"The Pamphlet" By Thomas Paine". Essay

936 words - 4 pages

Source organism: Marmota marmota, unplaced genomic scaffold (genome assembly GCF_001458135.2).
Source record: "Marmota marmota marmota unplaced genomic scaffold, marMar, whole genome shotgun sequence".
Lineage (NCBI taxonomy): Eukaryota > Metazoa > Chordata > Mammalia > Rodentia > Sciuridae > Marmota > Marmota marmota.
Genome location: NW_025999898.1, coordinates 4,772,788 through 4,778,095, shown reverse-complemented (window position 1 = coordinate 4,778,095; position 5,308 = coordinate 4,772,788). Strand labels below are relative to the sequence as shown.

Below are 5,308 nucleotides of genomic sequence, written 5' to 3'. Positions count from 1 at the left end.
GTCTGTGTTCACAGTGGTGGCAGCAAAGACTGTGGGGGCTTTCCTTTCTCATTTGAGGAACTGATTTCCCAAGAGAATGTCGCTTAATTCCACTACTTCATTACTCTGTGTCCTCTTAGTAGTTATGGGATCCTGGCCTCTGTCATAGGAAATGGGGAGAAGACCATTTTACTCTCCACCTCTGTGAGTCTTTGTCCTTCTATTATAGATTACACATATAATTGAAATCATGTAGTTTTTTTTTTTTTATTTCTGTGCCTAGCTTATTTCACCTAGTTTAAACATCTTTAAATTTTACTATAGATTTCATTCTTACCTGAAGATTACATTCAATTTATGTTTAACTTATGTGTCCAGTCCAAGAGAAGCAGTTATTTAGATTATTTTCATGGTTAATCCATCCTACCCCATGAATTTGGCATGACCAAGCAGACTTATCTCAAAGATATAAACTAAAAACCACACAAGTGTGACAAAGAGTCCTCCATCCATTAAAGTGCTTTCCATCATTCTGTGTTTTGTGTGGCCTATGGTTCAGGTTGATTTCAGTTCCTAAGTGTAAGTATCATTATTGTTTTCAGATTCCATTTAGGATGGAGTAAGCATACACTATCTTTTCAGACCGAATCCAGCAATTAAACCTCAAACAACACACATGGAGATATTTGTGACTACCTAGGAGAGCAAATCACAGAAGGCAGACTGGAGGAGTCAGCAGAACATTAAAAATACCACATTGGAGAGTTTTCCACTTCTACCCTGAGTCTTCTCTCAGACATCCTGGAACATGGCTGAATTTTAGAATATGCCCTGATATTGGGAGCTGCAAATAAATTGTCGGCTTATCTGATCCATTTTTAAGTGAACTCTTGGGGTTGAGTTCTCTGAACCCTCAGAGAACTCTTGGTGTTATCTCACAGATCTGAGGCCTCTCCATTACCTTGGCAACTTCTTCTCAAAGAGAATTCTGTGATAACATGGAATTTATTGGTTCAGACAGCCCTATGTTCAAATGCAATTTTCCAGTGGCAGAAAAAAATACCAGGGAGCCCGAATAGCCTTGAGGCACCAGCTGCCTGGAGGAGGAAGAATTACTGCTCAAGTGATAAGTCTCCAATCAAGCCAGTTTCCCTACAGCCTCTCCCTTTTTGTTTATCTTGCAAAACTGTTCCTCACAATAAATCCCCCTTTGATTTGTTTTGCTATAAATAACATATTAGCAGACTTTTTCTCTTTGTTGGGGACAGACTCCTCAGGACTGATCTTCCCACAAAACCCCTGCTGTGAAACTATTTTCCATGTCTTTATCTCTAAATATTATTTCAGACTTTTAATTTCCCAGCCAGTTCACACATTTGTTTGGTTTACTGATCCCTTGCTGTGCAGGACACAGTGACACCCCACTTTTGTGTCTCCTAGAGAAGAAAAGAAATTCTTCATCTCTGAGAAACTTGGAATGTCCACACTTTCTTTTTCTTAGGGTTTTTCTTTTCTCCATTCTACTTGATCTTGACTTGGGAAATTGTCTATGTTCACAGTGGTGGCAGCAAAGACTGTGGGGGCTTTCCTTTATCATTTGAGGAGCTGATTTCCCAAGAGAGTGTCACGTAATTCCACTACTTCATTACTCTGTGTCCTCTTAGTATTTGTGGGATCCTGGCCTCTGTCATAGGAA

Common Sense JBThomas PaineCopyright ????????????Non-fictionWhen Thomas Paine published Common Sense, a pamphlet written in January of 1776, American colonies were inspired by his work. Before anyone recommended the formation of a separate nation, Paine was demanding freedom from Britain. While the most extreme patriots were revolting against the high taxes, he was writing a manifesto which exclaimed that America was ready to become its own entity, free from Britain.His poignant and fervent views on government sparked the issuance of the Declaration of Independence.This was a fragile time in American history. We were under control by the British, and needed a leader. Paine saw the opportunity for independence, and he knew if it wasn't achieved soon, that it may never come at all. This time in history was incredibly relevant, as it sparked the birth of our nation. I was very interested in reading a book by an author described as the "English Voltaire". I also wanted to read this work because of the interesting commentary on the validity of monarchy in general. I've always questioned how an entire nation could blindly follow the will of just one man or woman. Paine's take on government was intriguing, and always backed-up with justifiable facts.After reading Common Sense I'm left with a feeling of pride. Overall I'm impressed that Paine put together such an eloquent piece of literature, while still being able to justify everything he wrote. He broke down the facts, equating the value of the entire British Navy, and then proved that America could produce a force to equal or even surpass it. He was a bold man who knew what needed to be done before anyone else did. He was a pioneer in his concepts of government and society.His thoughts on government were what I found most interesting. Everything he said seemed to make perfect sense. He began by describing society in general and how government is the natural progression. His thoughts on kings and the hereditary system seem so obvious, yet amazingly profound. They truly were "common sense." By incorporating passages from the Bible, Paine is able to prove that Monarchs are against gods will, stemming from tribes of heathens. I like how the book is not just filled with conjecture, but with ideas proven correct by outside sources, mathematics, and logic.I really loved reading this book, and there wasn't much that I didn't enjoy. But one thing that was less enjoyable was the type of speech that it was written in. Because the book was written so long ago, many of the phrases are dated and sometimes distance the reader from the overall profoundly important message that was clearly received at the time it was written.Thomas Paine was eloquent with words and a sage with the subject of government. Being one of the world's most important...

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